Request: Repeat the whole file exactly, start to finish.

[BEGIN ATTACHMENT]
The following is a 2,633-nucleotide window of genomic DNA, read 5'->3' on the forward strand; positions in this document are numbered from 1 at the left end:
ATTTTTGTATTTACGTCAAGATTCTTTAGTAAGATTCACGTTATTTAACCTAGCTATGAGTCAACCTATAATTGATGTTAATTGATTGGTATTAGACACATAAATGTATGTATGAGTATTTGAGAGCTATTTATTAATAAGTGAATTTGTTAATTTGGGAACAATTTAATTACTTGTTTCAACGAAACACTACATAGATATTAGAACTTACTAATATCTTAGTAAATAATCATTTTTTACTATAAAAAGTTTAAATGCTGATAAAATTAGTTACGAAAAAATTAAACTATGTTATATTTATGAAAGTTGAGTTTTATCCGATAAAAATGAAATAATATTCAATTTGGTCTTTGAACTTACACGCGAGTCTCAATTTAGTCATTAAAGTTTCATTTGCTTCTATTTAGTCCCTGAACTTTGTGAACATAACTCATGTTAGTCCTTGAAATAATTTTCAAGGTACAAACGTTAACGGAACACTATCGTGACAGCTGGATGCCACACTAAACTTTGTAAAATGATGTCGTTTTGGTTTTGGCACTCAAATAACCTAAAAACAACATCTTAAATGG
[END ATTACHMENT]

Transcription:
The following is a 2,633-nucleotide window of genomic DNA, read 5'->3' on the forward strand; positions in this document are numbered from 1 at the left end:
ATTTTTGTATTTACGTCAAGATTCTTTAGTAAGATTCACGTTATTTAACCTAGCTATGAGTCAACCTATAATTGATGTTAATTGATTGGTATTAGACACATAAATGTATGTATGAGTATTTGAGAGCTATTTATTAATAAGTGAATTTGTTAATTTGGGAACAATTTAATTACTTGTTTCAACGAAACACTACATAGATATTAGAACTTACTAATATCTTAGTAAATAATCATTTTTTACTATAAAAAGTTTAAATGCTGATAAAATTAGTTACGAAAAAATTAAACTATGTTATATTTATGAAAGTTGAGTTTTATCCGATAAAAATGAAATAATATTCAATTTGGTCTTTGAACTTACACGCGAGTCTCAATTTAGTCATTAAAGTTTCATTTGCTTCTATTTAGTCCCTGAACTTTGTGAACATAACTCATGTTAGTCCTTGAAATAATTTTCAAGGTACAAACGTTAACGGAACACTATCGTGACAGCTGGATGCCACACTAAACTTTGTAAAATGATGTCGTTTTGGTTTTGGCACTCAAATAACCTAAAAACAACATCTTAAATGG